Sorry I don’t have any process pictures, but it was too stressful while it was going on and I forgot. Also sorry for no before and after shots– the original color never showed up properly on my camera and just looked white.
- The first thing to remember if you’re going to cut open the dye pack is to do it over a large paper towel (like a double-sheet… really large) or something else you can throw away. I thought I was being careful enough by holding it inside of a paper cup while I snipped it with scissors, but tiny grains of the dye powder must have gotten onto the counter because the next time it got a few drops of water on it– presto! Blue-dyed counter! Be careful, is all I’m saying. And don’t forget to wash your scissors thoroughly as well.
- While the dye instructions say to let the fabric sit in the dye bath for an hour, that’s only if you want really vibrant color. To get this shade (and remember, the original fabric was barely colored at all) I only ran the fabric through my machine’s 12-minute (standard length) washing cycle, and despite there being only 4.5 yards of fabric I set the machine on “medium load” so there’d be a lot of water in it to dilute the color. I wanted to make sure the fabric wouldn’t get too dark, because it’s easier to add more dye than to selectively remove just enough.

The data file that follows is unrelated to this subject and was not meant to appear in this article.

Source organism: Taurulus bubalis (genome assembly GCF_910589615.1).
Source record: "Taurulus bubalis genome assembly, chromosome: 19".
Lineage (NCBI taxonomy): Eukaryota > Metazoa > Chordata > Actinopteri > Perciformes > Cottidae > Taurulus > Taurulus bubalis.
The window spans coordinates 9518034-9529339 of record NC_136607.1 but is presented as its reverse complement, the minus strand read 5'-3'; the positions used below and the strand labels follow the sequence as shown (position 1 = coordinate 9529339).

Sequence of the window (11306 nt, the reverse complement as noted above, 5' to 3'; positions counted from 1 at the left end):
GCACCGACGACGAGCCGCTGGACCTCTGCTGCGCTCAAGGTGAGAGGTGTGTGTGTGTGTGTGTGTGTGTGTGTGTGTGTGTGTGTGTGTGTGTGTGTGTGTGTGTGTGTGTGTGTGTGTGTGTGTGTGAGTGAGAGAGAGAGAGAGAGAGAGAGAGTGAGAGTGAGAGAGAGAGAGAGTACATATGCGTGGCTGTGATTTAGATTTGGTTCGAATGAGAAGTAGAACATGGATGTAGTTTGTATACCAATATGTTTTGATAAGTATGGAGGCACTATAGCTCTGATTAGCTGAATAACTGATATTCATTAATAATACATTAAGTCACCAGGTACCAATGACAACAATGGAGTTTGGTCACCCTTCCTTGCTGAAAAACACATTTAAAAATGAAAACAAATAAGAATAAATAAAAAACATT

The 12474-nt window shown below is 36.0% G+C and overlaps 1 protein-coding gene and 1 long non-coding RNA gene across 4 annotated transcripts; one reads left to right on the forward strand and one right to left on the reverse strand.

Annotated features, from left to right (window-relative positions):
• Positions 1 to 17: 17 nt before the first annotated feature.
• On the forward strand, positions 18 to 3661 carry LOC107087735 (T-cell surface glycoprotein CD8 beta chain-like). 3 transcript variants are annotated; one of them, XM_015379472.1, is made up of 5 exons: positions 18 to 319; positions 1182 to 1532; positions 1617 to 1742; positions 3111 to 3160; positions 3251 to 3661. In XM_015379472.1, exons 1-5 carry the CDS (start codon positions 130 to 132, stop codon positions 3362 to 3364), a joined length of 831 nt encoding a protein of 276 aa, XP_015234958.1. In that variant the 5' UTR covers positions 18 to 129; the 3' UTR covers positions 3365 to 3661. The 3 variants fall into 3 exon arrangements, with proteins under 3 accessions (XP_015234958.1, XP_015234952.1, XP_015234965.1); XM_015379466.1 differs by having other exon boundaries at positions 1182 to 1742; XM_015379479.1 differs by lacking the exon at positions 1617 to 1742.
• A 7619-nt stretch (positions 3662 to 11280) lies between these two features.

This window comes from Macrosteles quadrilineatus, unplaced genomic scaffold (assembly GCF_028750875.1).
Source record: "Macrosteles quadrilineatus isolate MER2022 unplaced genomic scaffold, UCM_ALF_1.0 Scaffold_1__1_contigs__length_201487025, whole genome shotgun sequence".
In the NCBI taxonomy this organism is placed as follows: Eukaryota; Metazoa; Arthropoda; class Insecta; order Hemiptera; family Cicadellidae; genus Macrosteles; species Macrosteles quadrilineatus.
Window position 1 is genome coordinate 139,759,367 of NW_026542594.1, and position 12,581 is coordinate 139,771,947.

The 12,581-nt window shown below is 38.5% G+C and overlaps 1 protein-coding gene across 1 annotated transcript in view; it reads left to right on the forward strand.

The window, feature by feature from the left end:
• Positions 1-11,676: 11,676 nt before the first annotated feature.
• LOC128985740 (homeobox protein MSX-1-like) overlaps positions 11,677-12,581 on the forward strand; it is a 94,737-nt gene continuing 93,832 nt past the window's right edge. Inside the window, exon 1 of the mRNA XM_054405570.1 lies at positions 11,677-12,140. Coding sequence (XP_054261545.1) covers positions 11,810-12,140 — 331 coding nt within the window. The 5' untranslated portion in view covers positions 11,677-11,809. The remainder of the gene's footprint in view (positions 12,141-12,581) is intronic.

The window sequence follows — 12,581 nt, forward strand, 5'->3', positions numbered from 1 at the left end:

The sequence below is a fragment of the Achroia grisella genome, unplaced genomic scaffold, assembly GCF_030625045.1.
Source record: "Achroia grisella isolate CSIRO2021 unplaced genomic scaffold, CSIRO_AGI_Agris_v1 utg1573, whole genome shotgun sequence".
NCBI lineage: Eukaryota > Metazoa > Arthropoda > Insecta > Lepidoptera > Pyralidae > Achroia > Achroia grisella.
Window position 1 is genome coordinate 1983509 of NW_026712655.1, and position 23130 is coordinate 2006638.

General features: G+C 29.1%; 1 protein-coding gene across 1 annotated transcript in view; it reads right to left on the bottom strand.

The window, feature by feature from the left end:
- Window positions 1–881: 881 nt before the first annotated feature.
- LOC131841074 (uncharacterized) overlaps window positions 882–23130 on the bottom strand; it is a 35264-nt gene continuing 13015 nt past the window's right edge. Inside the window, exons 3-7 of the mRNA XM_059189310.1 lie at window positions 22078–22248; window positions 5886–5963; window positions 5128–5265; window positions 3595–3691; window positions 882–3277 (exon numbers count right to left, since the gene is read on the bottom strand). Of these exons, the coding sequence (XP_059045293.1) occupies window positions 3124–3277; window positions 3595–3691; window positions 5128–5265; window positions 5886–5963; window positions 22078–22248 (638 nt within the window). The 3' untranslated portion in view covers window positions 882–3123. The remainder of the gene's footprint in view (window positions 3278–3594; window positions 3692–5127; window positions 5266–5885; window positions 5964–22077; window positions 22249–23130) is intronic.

- The fabric will look significantly darker when wet than when dry, so keep that in mind when you’re judging whether it’s finished soaking and ready for drying.
- After the initial dyeing, I ran the fabric through two more wash cycles (one warm and one cold) with plain water before drying, just to make sure the color wouldn’t bleed later on. Also it worked to rinse the machine out so future loads wouldn’t come out turquoise. I’ll still run a load of towels through it before anything else, since our towels are dark blue already.
- Finally, if you’re unsure that the dye is going to be the shade you want, try mixing it with a little water before chucking it into your machine– you’ll at least get an idea of what color the dye is, so if it’s too green or whatever you’ll know upfront. I think if I’d done this I would’ve gone with Royal Blue instead, as it’s slightly bluer than Turquoise but not as purple as Brilliant Blue.